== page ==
Releng Test Environments
Releng Test Environments#
When Releng needs to test something, we can use a testing environment to do so.
One model for doing so is creating monolithic development, integration, staging, and production environments, where everything is duplicated to keep testing self-contained. For Mozilla, that might include multiple duplicates of the following services:
HG + git VCS servers
This model allows us to test anything and everything, knowing that we are fully self-contained and cannot affect other environments.
However, all services would need to stay in a known state, or our testing might hit corner case issues that would never happen in production. Duplicating all services, even those that we’re not directly testing, could be expensive, in terms of both money and effort. It can be hard to keep everything in sync, especially across team boundaries. It can also be hard to redeploy everything simultaneously, and finding the differences between environments when an issue crops up in one environment but not another can be time-consuming.
Because of these issues, we have gone with a different model: being able to spin up test environments for specific services, often testing them against production in a read-only or limited/level-1 fashion. A common theme: an outage in any of the below environments should not affect production, including Continuous Integration (if we point at, say, Staging Autograph for signing on Autoland, and that service goes down or the Autograph team decides to test experimental and potentially broken code or configurations on Staging Autograph, then Autoland will be negatively affected by a staging environment. This is wrong; use a dep signer on production Autograph instead.)
Only for testing Taskcluster changes, generally before a major Taskcluster release rollout to the FirefoxCI cluster (see Major version upgrade process). The Taskcluster team has also historically used this as a development/integration/staging cluster for the Community cluster.
Primarily for testing balrog changes, but we also submit staging Firefox Desktop releases to this service as well.
(Because staging Firefox Desktop releases are written to Balrog Stage but staging Firefox Desktop Update Verify, partials, etc. need to reference previous release builds (and we have very few complete, fully successful staging Firefox Desktop releases in Balrog Stage + staging archive) we have a mishmash of pointing at read-only production and read-write staging. We could improve this by syncing production to staging more regularly/fully, and/or running end-to-end staging releases more often + to completion, and/or having a clever way to fall back to production for read-only release information for certain cases, e.g. partials and update verify.)
https://bucketlister-delivery.stage.mozaws.net/pub/ , but this will change with GCS.
Primarily for testing beetmover changes, but we also submit staging Firefox desktop releases to this set of buckets as well. Similar to Balrog Stage, the difference between which releases are populated on prod and stage Archive make it difficult to do staging release Partials and Update Verify and the like easily and cleanly.
Only for testing Autograph changes, so we should have zero signingscript or iscript signing formats that target Autograph Stage, except for any formats that are explicitly for testing Autograph Stage functionality (see Testing Autograph).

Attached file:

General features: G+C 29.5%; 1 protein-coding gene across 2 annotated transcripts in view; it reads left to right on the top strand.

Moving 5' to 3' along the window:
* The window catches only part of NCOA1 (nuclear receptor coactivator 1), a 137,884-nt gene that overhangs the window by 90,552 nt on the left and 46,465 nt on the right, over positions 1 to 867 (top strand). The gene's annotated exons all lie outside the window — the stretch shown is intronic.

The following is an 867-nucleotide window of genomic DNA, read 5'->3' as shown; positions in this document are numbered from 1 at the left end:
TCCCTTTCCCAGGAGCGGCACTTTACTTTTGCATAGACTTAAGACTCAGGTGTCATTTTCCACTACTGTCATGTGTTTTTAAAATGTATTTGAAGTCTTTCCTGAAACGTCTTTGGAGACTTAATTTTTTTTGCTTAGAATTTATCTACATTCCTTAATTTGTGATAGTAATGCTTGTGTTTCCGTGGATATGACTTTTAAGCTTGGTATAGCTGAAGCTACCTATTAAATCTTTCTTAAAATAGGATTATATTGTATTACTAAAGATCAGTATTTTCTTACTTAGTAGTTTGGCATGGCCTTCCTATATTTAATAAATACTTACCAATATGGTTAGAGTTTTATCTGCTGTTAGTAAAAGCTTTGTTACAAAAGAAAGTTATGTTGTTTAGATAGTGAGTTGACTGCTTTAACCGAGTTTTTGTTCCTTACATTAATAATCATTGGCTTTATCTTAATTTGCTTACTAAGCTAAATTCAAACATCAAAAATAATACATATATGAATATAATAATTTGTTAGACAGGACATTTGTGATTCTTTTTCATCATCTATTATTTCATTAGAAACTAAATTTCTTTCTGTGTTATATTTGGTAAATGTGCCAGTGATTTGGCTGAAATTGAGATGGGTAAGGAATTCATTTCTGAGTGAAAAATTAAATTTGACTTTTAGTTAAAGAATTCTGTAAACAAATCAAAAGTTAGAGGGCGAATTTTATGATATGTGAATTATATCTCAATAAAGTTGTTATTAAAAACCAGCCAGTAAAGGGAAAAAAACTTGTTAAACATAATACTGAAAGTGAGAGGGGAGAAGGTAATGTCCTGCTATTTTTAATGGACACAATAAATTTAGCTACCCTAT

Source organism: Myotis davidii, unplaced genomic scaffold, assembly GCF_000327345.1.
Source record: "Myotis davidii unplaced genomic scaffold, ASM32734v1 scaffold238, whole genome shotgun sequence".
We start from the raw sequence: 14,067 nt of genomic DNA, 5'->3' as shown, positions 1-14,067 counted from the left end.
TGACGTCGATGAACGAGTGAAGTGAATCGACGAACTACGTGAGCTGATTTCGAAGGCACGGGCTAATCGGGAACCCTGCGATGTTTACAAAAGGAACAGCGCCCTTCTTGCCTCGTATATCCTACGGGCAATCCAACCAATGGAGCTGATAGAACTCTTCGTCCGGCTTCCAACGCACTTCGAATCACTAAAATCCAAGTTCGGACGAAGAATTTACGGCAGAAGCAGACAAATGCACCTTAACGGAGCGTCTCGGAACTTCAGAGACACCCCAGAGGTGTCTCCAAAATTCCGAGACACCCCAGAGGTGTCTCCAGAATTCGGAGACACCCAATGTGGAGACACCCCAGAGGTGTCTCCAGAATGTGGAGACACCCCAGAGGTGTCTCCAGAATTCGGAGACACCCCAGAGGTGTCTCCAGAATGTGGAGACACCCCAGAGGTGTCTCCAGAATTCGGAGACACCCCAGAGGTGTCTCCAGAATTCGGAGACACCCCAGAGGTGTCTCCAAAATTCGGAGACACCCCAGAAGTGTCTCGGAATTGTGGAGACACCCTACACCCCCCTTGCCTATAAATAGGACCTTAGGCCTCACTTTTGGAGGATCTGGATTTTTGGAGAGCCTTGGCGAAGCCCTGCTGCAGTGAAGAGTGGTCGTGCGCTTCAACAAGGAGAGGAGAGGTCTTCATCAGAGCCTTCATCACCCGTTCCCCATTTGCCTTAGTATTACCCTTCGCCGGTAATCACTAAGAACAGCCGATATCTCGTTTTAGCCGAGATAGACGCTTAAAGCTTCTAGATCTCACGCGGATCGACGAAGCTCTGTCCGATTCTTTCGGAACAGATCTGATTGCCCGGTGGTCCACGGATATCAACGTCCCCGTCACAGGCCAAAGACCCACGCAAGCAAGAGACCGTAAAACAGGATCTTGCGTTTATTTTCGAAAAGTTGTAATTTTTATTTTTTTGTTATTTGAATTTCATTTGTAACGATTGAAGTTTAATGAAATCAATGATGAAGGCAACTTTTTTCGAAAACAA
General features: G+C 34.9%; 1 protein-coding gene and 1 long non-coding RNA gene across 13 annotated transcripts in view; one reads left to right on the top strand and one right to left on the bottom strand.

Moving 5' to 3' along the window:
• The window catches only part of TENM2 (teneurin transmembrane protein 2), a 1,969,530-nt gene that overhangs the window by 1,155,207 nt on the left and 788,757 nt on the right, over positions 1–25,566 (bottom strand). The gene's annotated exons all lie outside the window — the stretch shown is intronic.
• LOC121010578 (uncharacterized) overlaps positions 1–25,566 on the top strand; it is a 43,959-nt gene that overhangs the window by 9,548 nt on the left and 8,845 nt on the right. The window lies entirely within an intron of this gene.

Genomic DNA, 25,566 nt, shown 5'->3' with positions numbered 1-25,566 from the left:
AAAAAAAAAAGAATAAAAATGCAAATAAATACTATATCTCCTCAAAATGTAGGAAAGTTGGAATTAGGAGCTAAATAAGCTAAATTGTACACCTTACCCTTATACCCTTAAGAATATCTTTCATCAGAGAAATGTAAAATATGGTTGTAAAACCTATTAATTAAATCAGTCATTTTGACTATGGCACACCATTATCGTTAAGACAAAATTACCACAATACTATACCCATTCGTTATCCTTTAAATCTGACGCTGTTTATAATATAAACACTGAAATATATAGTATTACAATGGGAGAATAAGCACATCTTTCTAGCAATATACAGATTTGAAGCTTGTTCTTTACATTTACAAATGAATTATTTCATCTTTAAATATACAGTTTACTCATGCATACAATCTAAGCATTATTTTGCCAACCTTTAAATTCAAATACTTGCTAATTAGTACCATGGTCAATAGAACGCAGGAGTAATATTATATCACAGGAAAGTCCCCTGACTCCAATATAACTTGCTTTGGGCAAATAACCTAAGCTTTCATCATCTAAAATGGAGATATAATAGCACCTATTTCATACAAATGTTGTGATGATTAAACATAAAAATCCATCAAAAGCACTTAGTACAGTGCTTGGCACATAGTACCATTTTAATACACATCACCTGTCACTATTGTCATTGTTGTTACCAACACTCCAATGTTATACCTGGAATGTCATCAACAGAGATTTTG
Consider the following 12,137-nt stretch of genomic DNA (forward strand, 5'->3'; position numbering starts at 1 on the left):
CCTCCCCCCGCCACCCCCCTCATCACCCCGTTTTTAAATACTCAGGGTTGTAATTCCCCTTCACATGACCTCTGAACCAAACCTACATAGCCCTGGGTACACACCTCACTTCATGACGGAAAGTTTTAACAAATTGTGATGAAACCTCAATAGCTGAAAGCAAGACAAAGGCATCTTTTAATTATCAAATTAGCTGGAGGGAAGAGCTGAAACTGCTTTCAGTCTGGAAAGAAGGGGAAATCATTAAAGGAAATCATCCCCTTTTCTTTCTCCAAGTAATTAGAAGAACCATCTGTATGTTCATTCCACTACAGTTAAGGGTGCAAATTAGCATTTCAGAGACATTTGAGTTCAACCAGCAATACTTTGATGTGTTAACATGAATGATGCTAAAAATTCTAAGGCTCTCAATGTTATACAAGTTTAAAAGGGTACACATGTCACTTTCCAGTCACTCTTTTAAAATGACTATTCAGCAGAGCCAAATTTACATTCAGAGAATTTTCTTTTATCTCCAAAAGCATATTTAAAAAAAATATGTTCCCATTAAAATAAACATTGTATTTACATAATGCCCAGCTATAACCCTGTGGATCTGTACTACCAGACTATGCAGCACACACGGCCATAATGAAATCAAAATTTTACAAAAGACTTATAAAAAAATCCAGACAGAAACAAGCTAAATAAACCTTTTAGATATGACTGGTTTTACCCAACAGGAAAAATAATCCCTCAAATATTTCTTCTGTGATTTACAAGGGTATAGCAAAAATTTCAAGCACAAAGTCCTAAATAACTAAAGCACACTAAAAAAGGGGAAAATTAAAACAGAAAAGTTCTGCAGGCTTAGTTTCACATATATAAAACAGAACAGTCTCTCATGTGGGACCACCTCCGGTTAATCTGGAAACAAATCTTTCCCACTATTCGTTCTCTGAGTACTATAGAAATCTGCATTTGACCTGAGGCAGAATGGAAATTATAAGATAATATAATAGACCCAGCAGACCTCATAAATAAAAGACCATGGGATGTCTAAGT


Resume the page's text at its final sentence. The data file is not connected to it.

Primarily for testing shipit changes, but we also generally submit staging releases through this service as well (see Run staging releases)
We have no staging environments for stores, e.g. Google Play, the Microsoft Store, Flathub, Docker Hub. This means we’re limited in how much testing we can do outside of production: oftentimes our non-production scriptworker pools for these stores merely do spot checks on the artifacts or task definition, without actually uploading any files anywhere.
We have 3 categories of scriptworker environments:
level 3. These scriptworker pools contain secrets used to sign and ship software to users, and should be locked down security-wise. These need to be up and working at all times so we can ship chemspills.
Depend / non-prod#
dep pools, a.k.a.
level 1 or
level-t (see Why do all other scriptworkers have level-1 and level-3 but signing has level-t and level-3) can be, in fact, production pools in terms of availability. This is especially true for the
level-t dep signing scriptworkers, since we sign with these on Autoland and other trees on-push. The CI pipeline will stop if these pools are not available. However, their secrets are self-signed or throwaway. Non-shipping secrets, so they are non-production in terms of the release pipeline.
With the other, non-signing dep pools, if they’re down, they may not close Autoland and other trees, but they’re used for staging releases in PRs and on Try, by Releng and Sheriffs and developers. Because of this, we should keep these pools in working order and not test arbitrary code on them.
These are the Releng playground for testing arbitrary changes. These are shared pools for the entire team, so best practice is to ask around to make sure no one is using a given dev pool before pushing changes (and keeping a copy of your changes elsewhere, in case someone force-pushes to your dev branch).
See Run staging releases.
As mentioned above, we use Staging Balrog, Staging Archive, Staging Shipit as needed. These are based off of staging Github repos, Github pull requests, or the Try repo.
Tasks like update verify and partials that require a history of previous releases tend to be fragile, since we don’t have a full set of releases in Staging Shipit, Balrog, and Archive, and tend to test using a combination of read-only production and read-write staging. Ideally we would have a more robust story here, but we haven’t been able to prioritize this above solving other, more outward-facing and frequent issues.